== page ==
Company official testifies to nationwide reforms adopted after Miller's lawsuit and court ruling
(DES MOINES, Iowa) The general manager of a buying club accused of consumer fraud by Attorney General Tom Miller testified that the company changed its marketing practices across the country as a result of an Iowa District Court liability ruling in March. The liability ruling followed Miller’s consumer fraud lawsuit filed against the company in May of 2006. The lawsuit focused on the sale of more than 860,000 Iowa “memberships” over 20 years.
Bruce Douglas, the General Manager of Adaptive Marketing, a subsidiary of Vertrue, Inc., testified in a Polk County District Court hearing on Tuesday that after Polk County District Judge Robert A. Hutchison ruled that the operation had committed consumer fraud, the company halted all marketing in Iowa and reformed marketing in other states.
The March ruling found Vertrue and its two subsidiaries, Adaptive Marketing and Idaptive Marketing, liable for violating Iowa’s Buying Club Memberships Law and the Iowa Consumer Fraud Act. The ruling also found that nearly 85 percent of Iowa memberships involved no benefit use. The judge noted that virtually all “member” consumers brought to the court’s attention had “no idea” how they became members.
The court found numerous violations of Iowa law. Among them, the court ruled that it was unfair and deceptive to lure consumers into trial memberships by holding out $25 gift cards or other premiums, and then set up obstacles designed to frustrate and delay efforts to redeem the premiums – a practice the company referred to as “breakage.”
The court ruled that one form of this practice, called “double breakage” because it involved two separate hurdles, was especially “egregious.” Tuesday’s testimony indicated that the company had abandoned certain breakage practices condemned in the court’s ruling, including double breakage, nationwide.
“This is great news for consumers,” said Attorney General Tom Miller. “The court got it right in condemning these practices, as they were cheating hundreds of thousands of consumers in Iowa, and many millions nationwide.”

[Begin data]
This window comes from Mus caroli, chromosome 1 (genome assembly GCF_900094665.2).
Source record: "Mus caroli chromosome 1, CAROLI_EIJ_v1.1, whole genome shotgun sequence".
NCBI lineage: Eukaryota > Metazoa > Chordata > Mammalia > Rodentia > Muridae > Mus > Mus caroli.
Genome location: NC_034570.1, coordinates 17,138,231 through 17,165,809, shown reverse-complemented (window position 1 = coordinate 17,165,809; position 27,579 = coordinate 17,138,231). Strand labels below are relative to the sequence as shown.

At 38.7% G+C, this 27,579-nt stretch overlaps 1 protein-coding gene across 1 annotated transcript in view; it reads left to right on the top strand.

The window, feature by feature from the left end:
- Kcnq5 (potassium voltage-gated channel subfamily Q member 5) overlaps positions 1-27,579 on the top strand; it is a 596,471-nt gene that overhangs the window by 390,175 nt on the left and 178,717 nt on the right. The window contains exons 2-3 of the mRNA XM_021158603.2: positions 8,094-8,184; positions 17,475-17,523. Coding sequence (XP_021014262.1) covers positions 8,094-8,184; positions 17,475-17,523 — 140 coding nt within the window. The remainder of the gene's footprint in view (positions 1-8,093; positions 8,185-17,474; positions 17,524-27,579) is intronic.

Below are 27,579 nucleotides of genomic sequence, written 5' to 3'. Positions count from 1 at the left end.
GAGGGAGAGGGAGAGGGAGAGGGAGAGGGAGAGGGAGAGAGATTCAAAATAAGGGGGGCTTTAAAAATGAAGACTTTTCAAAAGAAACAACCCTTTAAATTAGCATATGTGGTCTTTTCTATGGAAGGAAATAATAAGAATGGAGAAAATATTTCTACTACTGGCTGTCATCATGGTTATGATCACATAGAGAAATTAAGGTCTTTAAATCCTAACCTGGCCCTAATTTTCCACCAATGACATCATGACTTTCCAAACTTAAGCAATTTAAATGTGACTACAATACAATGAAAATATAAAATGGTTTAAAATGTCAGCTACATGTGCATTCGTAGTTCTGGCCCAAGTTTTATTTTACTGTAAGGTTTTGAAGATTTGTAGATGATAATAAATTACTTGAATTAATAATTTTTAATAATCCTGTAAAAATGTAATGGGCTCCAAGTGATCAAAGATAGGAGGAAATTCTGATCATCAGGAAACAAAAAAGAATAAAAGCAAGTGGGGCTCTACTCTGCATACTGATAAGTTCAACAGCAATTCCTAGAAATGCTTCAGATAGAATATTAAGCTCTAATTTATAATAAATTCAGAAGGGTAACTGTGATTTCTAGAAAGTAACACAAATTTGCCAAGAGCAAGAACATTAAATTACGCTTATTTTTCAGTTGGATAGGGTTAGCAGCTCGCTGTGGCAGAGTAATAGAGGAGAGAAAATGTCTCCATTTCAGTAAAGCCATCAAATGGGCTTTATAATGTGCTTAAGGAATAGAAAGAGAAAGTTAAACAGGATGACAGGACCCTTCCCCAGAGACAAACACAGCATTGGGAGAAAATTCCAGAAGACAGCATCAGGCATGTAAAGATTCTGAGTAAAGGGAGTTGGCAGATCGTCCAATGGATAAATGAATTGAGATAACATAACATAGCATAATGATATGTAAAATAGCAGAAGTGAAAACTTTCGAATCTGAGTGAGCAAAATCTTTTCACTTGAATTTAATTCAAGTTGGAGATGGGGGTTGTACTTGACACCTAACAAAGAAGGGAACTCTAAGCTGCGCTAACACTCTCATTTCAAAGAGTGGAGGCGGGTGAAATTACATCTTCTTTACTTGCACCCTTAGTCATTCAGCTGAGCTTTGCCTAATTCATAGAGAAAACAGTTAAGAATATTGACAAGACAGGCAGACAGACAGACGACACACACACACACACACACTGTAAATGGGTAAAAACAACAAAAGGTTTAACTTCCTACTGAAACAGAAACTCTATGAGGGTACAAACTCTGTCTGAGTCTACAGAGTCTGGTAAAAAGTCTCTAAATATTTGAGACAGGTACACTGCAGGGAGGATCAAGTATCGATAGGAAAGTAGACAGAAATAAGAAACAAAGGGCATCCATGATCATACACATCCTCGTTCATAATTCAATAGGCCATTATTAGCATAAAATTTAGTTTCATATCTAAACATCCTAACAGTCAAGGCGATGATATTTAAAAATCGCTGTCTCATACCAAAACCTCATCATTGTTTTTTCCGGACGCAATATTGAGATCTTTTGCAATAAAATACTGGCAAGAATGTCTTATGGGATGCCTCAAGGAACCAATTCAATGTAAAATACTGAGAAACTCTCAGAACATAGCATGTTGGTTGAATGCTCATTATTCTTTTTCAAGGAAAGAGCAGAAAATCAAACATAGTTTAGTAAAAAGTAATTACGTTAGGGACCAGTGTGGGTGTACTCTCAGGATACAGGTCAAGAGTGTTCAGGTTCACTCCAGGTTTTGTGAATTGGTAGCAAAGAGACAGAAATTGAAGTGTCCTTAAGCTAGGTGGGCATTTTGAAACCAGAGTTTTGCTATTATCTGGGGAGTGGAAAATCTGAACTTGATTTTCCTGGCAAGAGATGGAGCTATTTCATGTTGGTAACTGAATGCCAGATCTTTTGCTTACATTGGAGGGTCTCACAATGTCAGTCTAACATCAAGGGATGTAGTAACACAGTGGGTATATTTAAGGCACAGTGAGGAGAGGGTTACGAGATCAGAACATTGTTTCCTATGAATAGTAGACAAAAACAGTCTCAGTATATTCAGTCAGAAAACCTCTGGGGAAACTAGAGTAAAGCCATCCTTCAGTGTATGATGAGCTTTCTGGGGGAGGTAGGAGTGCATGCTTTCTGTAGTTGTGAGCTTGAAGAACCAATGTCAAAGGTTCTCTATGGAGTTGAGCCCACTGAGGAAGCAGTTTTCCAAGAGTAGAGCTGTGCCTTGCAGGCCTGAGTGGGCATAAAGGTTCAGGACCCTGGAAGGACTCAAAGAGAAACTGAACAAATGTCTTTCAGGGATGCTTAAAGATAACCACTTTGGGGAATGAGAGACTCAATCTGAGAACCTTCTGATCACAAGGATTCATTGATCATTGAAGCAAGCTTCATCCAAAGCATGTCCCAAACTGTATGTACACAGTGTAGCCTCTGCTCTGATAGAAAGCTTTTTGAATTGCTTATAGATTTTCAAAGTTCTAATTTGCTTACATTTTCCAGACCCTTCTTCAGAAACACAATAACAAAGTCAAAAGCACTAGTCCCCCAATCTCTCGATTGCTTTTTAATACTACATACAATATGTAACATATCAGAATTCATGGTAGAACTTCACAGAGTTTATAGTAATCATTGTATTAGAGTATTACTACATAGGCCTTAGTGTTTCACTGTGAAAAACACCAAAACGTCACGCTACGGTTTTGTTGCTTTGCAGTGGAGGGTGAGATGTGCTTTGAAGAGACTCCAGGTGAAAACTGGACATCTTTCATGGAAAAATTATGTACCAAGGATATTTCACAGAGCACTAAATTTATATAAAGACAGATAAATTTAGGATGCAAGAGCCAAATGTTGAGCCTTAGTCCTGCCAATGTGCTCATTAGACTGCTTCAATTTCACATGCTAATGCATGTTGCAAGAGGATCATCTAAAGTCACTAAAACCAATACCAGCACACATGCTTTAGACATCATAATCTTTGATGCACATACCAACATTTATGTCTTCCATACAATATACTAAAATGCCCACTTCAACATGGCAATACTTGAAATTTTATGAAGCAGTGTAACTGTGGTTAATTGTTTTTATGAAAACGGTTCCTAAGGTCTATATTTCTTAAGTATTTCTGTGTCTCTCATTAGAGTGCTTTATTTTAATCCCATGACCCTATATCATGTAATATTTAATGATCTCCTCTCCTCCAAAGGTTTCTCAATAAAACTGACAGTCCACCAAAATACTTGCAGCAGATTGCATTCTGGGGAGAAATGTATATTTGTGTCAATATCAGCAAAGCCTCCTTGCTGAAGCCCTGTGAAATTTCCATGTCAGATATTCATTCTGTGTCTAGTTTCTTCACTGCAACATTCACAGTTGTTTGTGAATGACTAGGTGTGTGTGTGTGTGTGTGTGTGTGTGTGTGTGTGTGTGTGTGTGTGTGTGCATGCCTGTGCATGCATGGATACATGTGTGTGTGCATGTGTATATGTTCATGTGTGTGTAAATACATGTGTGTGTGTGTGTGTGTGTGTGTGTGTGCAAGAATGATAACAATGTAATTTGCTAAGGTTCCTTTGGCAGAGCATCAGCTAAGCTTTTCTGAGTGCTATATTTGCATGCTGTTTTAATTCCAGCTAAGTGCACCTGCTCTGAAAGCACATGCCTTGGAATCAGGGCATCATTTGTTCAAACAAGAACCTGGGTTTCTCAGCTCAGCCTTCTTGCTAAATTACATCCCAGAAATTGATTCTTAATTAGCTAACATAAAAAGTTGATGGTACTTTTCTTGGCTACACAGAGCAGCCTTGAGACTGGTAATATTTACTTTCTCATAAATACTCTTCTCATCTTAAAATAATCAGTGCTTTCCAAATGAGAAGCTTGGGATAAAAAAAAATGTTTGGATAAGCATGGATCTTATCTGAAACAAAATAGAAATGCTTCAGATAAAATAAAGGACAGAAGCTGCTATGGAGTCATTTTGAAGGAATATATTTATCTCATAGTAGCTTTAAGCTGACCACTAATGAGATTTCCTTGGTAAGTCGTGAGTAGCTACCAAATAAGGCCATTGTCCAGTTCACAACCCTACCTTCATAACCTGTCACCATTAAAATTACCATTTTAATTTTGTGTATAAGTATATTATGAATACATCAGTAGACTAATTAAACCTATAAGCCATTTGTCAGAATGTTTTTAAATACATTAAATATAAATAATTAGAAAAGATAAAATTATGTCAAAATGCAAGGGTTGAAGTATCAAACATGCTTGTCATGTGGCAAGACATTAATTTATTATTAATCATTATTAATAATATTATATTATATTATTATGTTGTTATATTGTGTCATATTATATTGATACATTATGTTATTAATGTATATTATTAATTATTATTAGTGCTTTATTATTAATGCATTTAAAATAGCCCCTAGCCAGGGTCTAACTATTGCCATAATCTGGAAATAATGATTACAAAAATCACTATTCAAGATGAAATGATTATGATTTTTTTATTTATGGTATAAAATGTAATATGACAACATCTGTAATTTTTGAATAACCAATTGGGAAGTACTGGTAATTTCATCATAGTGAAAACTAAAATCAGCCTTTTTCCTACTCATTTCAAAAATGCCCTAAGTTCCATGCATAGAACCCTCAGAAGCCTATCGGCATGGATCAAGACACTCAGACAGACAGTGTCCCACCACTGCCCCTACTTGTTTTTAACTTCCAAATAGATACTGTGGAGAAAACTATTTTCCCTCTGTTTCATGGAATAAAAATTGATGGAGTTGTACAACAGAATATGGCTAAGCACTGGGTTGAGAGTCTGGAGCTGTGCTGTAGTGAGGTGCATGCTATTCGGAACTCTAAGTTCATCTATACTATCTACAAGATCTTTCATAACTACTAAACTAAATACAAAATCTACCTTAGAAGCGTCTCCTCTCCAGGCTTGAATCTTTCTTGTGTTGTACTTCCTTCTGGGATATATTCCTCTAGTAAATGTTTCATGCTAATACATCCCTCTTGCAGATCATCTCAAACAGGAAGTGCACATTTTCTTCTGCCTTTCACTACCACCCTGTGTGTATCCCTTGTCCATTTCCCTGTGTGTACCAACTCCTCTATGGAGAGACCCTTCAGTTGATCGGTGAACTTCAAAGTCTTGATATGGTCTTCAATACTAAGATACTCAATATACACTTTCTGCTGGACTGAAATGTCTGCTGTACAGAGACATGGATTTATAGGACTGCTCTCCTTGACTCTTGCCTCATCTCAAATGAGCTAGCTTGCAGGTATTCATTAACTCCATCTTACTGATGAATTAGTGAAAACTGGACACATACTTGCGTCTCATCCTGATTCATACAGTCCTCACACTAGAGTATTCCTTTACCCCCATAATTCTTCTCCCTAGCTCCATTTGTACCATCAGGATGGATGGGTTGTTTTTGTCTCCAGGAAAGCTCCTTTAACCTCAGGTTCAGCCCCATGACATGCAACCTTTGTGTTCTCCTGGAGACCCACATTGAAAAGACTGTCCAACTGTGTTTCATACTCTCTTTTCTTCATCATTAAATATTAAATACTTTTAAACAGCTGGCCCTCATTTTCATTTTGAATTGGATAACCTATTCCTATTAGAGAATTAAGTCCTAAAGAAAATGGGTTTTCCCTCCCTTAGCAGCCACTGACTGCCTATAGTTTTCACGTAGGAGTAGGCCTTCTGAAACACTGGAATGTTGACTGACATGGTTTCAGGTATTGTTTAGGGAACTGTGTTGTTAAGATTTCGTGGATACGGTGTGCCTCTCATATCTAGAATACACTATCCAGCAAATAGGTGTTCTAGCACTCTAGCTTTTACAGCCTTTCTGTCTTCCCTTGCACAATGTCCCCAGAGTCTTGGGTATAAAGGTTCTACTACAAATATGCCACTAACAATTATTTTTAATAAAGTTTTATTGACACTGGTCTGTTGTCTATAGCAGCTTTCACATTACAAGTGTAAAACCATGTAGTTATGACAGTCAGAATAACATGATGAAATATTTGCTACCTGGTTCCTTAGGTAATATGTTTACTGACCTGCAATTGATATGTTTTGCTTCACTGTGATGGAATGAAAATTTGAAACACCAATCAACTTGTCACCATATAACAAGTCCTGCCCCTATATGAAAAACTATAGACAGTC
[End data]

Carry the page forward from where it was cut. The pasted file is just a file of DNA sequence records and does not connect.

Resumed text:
In Tuesday’s hearing the company official also testified that the operation had stopped the online practice of selling two “bundled” memberships with one click of the mouse, but then requiring consumers to make two different calls to cancel. “This bundling scheme resulted in consumers continuing to be charged for memberships they thought they had cancelled,” Miller said. “Good riddance to it.”
Tuesday’s testimony was part of the remedies phase of the 2006 consumer fraud lawsuit. The suit alleged that Vertrue and its subsidiaries marketed memberships using a variety of illegal tactics that resulted in months or even years of credit card charges for memberships that Iowans didn’t even know they had. The liability ruling in March found that the practices did violate Iowa law, and Tuesday’s hearing was a follow-up proceeding to determine what refunds and other remedies the court should order for the violations. “We hope to prove that hundreds of thousands of Iowa victims should get refunds,” Miller said.
Miller also noted that after Iowa’s lawsuit against Vertrue the U.S. Senate Commerce Committee had condemned many of the tactics identified in the Iowa litigation. In a November 2009 report that focused on sharp practices in Internet marketing, the Committee charged that Vertrue used “aggressive sales tactics intentionally designed to mislead online shoppers.” In a follow-up report in May 2010, the Committee concluded that after charging for services that consumers “did not use and did not understand they had purchased,” Vertrue “made it as difficult as possible for consumers to get their money back.”
Here are tips to avoid unwanted charges:
- Examine your credit card bill, checking account and phone bills. Unwanted membership charges have even appeared on mortgage statements and invoices from mail order retailers. Watch for unauthorized charges -- and dispute them at once. (Statements often include a toll-free number to call in order to cancel.)
- Remember that even “risk free” trial offers may lead to unwanted charges. Get the details: How do you cancel, and how soon must you cancel to avoid being billed? And remember that they may already have your bank or credit card number to charge you.
- Beware of checks that appear to be refunds or rebates. Fine print on the back of the check or elsewhere in the mailing may try to authorize future charges if you cash or deposit the check.
- Actively monitor your mail. Some mailings warning you that you will be billed unless you cancel may look like the sort of “junk mail” consumers toss without reading.
For more information or to file a complaint, contact the Attorney General's Consumer Protection Division, Des Moines, Iowa 50319. Call 515-281-5926, or outside the Des Moines area, call 1-888-777-4590, toll-free. The Attorney General’s web site is: www.IowaAttorneyGeneral.gov.
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